Challenge 2, 2017: Permutations for model selection of genetic regulatory pathways

Permutations for model selection of genetic regulatory pathways

To study phenotypes of economic importance, it is important to understand the genetic architecture underlying its regulation. These genetic pathways can be formalized as a combination of quantitative trait loci (QTL) that have additive and epistatic e↵ects. Given all genetic variants in a population of diverse individuals (e.g., approx. 28 million variants in the BioEnergy Science Center’s Populus association mapping population (n=882)), the possible combinations of multiple-QTL models to assess is practically intractable. The exploration of multiple-QTL models falls into the larger field of model selection, where it’s critical to determine how to
traverse models. Permutation testing is a common method to provide test statistics under a null hypothesis of no QTL, and a means to penalize multiple QTL models.


Utilizing the DOE’s BioEnergy Science Center’s (BESC’s) Poplar Genome-Wide Association Study (GWAS) Genotype Dataset, publicly available at their Download page (see Table 1, and a simulated phenotype available at the Data Challenge’s web page (see Table 2).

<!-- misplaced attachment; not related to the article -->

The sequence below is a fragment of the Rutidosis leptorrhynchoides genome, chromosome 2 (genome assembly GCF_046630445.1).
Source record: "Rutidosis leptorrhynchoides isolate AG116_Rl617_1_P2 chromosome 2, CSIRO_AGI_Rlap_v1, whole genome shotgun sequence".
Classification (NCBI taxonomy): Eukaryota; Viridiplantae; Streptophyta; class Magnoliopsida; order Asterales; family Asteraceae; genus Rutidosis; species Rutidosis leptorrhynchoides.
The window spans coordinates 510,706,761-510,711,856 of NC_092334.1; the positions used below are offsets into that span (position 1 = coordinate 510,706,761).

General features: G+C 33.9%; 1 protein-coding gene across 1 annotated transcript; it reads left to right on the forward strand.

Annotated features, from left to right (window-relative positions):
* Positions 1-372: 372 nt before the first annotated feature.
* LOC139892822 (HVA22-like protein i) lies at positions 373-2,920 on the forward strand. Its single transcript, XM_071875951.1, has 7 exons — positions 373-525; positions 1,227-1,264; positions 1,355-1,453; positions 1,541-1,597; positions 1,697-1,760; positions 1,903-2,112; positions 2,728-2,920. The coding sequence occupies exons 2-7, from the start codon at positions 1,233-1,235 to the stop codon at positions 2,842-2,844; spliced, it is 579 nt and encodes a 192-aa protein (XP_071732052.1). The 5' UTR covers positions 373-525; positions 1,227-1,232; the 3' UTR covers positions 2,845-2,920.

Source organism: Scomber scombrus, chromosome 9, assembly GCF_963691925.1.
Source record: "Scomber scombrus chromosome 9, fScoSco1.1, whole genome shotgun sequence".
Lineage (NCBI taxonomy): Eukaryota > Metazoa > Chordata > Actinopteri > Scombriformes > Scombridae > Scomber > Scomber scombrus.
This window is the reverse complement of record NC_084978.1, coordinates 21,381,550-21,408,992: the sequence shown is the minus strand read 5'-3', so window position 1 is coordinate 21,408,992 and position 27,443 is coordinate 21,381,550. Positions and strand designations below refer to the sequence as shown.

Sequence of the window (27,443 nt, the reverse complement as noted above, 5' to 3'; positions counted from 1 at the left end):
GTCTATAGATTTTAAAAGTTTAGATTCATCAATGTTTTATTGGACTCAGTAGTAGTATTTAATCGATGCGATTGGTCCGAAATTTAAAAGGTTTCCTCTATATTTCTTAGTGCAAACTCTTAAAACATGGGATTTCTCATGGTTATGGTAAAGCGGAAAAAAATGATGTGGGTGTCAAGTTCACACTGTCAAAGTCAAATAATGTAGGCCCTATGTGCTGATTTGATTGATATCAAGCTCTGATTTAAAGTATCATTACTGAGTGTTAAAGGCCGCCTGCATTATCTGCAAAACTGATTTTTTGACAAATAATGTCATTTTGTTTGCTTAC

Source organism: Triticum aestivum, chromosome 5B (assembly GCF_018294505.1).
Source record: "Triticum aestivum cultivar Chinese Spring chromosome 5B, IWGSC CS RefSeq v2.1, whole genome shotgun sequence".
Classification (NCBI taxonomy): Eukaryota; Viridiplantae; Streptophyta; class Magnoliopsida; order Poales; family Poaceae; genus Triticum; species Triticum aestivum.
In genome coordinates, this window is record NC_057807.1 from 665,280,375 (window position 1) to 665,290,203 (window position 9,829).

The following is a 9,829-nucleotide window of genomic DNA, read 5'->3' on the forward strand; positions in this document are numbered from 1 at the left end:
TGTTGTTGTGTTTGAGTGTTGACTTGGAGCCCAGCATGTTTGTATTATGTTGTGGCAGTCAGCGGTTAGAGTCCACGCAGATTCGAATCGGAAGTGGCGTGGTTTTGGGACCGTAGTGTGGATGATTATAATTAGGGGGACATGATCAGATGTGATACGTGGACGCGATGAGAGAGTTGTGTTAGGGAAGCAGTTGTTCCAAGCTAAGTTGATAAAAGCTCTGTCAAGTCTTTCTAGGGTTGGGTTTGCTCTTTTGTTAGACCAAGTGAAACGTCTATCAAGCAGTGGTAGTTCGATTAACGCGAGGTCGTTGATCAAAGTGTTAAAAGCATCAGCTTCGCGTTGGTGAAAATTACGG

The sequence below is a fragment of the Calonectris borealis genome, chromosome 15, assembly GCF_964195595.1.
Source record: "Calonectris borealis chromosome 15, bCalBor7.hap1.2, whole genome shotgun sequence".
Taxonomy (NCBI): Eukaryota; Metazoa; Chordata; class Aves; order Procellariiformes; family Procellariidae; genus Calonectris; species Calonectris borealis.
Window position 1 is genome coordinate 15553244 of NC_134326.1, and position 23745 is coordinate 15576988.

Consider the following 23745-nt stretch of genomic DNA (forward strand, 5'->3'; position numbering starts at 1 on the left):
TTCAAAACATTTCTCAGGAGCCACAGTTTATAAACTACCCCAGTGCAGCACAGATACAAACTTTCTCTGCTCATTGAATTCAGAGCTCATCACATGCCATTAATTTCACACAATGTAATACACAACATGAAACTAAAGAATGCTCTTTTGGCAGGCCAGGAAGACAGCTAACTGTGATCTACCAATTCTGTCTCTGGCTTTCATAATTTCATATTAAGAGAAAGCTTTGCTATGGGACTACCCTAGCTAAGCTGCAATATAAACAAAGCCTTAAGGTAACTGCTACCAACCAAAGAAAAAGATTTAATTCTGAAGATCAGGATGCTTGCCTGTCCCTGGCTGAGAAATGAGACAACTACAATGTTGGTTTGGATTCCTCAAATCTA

Description Name Size
Poplar variants (in VCF format) SNP dataset 78G

Table 1: Genotype Data – variants Populus individuals

Description Name Size
Simulated phenotypes coded in two columns containing individual ID and corresponding quantitative phenotype BESC_phenotype_DataChallenge.tsv 25k

Table 2: Phenotype Data – simulated quantitative trait for genotyped Populus individuals

The challenge is to empirically determine or estimate the distribution of test statistics under the null hypothesis of no genetic regulation from permutation tests of genotype and phenotype data of the Populus association mapping population on reasonable timescales; this provides accurate significance thresholds that enable biological interpretation. To this end, the following aims should be addressed.

1. Determine significance thresholds for genetic effects from permutations of an n-dimensional genome scan.
(a) additive effects of a 1-dimensional scan
(b) additive and epistatic e↵ects of a n-dimensional scan, for n >= 2
2. Apply significance thresholds to multiple-QTL model selection.
3. Can the number of permutations be reduced by identifying patterns in permutation result? (e.g., adaptive permutations? fixed density patterns?)

Distribution of genetic regulation
Figure 1: Distribution of genetic regulation

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